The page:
Mon ami, ici, ce n’est pas l’Amerique. La France non plus,” he said. This is not America, my friend. It’s not France, either. “The police won’t break down your door here. They’re much more subtle. The first thing they do is go through your garbage when you’re not around, then they go in and check all the surfaces in your apartment, wipe them all down, vacuum the floors. Then, they take it all to their labs to be tested. And if they find traces of our friend “Shinji”here, how are you gonna explain how he got here? A little bird flew it in?”

Dé Dale stared intently at me, looking past my eyes into that thick head of mine to listen to the thoughts.

“No, my friend, you will not say anything,” dé Dale continued. “Why? Because they won’t find anything here that incriminates you. And you know why? I will tell you why. Because, so long as you want to meet Shinji, you will be as careful as I am. You understand?”

I nodded.

Tres bien.”

We returned to the coffee table and lit up.

The first posting/chapter in this series can be found here.

Rokuban: Too Close to the Sun and other works are available in e-book form and paperback at Amazon.


All characters appearing in this work are fictitious. Any resemblance to real persons, living or dead, is purely coincidental.

67. Exceeding the Speed Limit

Shortly after hanging up the phone with Azami, the sleek white bullet train pulls into the station and unloads its cargo of “salarymen” and “office ladies”, schoolgirls and boys. I get on board, and settle into a window seat. The train departs and in no time is rocketing through the city along elevated tracks at a speed exceeding one hundred fifty miles per hour. The forty-plus mile trip to Kokura will take about fifteen minutes.

“That’s some speed,” I murmur to myself, the city becoming a gray blur outside the window.


Having partied with dé Dale for nearly a year, I was used to my friend digging his hands into his pockets and producing Ziploc bags of coke, vials of honey oil, lumps of hashish, or the occasional tin of ecstasy pills. “Felix and his Magic Bag of Tricks” I got to calling him. So, I didn’t have to think twice before following him out onto the darkened stairwell of a building where he would offer me my first hit of “shabu”.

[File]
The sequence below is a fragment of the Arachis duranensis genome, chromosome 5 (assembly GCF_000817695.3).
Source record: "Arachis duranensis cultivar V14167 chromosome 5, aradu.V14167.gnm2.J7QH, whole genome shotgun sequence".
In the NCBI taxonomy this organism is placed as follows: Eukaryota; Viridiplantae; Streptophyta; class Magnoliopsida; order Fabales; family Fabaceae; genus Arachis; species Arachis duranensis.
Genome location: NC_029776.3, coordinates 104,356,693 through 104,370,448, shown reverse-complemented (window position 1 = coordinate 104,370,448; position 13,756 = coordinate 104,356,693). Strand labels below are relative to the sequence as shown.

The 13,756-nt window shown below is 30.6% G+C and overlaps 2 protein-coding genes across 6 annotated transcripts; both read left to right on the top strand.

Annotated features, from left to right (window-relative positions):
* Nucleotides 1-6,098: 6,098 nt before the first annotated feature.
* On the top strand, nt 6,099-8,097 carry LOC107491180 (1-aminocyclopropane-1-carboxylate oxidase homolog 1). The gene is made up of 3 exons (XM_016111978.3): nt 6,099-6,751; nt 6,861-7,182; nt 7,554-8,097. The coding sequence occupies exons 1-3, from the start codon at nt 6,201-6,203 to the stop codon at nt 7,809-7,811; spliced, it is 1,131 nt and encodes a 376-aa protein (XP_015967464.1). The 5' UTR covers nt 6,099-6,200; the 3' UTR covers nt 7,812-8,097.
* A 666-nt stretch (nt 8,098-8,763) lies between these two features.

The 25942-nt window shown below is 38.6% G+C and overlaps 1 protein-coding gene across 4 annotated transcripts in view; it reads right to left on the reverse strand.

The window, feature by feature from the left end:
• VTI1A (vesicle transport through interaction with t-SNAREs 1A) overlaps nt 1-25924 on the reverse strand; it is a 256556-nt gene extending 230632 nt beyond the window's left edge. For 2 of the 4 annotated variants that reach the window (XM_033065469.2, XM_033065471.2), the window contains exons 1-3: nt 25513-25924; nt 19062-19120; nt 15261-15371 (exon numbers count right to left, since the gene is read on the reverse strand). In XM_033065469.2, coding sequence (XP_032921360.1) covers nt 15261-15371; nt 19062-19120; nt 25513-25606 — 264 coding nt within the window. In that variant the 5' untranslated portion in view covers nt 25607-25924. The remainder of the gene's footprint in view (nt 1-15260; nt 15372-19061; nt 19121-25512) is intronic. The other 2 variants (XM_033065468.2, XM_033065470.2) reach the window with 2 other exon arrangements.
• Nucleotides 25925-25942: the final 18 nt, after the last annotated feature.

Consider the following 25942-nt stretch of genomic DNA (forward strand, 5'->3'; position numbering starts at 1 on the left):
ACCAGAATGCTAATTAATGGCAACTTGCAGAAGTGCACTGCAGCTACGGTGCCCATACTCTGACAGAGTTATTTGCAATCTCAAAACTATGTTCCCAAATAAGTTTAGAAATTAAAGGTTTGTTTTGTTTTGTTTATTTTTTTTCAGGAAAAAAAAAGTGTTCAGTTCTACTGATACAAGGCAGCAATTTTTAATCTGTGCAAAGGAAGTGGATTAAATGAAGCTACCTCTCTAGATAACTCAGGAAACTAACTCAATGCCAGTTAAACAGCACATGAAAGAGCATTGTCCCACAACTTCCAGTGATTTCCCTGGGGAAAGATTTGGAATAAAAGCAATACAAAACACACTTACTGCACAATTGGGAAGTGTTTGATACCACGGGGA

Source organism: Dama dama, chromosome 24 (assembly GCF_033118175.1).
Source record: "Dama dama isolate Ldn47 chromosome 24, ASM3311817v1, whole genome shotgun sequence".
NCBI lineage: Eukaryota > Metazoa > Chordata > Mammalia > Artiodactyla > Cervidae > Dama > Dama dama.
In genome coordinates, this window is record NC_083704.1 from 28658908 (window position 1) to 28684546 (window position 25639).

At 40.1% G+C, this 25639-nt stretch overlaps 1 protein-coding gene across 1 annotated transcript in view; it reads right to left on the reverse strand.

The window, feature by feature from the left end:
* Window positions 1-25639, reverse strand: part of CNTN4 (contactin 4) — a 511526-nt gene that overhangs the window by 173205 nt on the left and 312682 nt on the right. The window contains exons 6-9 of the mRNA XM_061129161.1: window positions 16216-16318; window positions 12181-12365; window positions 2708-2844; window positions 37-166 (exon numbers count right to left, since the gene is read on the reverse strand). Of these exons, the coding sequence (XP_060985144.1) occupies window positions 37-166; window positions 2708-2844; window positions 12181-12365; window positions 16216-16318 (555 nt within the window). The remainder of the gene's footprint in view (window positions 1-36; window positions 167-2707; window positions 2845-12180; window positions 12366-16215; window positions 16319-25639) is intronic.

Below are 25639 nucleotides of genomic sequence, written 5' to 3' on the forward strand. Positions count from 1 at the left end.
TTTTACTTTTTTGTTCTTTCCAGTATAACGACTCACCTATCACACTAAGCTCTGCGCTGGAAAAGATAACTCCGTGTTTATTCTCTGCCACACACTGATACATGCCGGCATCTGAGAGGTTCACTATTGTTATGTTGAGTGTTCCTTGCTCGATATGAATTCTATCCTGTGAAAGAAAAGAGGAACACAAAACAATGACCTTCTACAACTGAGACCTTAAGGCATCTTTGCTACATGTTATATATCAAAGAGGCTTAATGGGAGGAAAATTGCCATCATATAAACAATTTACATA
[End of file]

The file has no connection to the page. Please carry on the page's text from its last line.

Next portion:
It had been a damn good twelve months. Despite being in one altered state or another, I managed to accomplish quite a lot. I finished most of the course work for my Masters degree, and even managed to pass the highest level of the Japanese Proficiency Test without breaking a sweat. Business was booming, too.

And if that weren’t enough to have me floating on cloud nine, I pulled off a major coup d’état persuading my wife to study abroad for a year. If she wouldn’t agree to a divorce, the next best thing I could hope for was a long vacation from the marriage.

On the stairwell, dé Dale pulled a pen out of his pocket, unscrewed the tip and removed the ink.

“Hold this,” he said, handing me the shell of the pen.

From his wallet, dé Dale removed a square piece of tinfoil, folded neatly in half. Carefully opening the foil, he showed me the contents, what looked like shards of clear glass.

Crystal meth!

“Put the pen in your mouth and wait for my signal,” dé Dale instructed.

I put one end of the hollow pen in my mouth, and hunched over such that the other end was poised above the foil.

With a lighter, dé Dale heated the foil. The shards melted instantly, forming a clear liquid, and a moment later a milky white vapor rose from the foil. When he nodded, I inhaled deeply. It was flavorless, odorless, but upon exhaling a long stream of white smoke billowed out of my mouth.


For God doth know that in the day ye eat thereof, then your eyes shall be opened, and ye shall be as gods, knowing good and evil.

And when the woman saw that the tree was good for food, and that it was pleasant to the eyes, and a tree to be desired to make one wise, she took of the fruit thereof, and did eat, and gave also unto her husband with her; and he did eat.

And the eyes of them both were opened . . . Genesis, 3:5-7


Dé Dale took a small packet out of his pocket and asked if I wanted it.

Did I want it? After only a single hit I felt as if the curtains had been drawn and the windows flung open. Everything was so goddamn clear to me now. Yes, I did want it.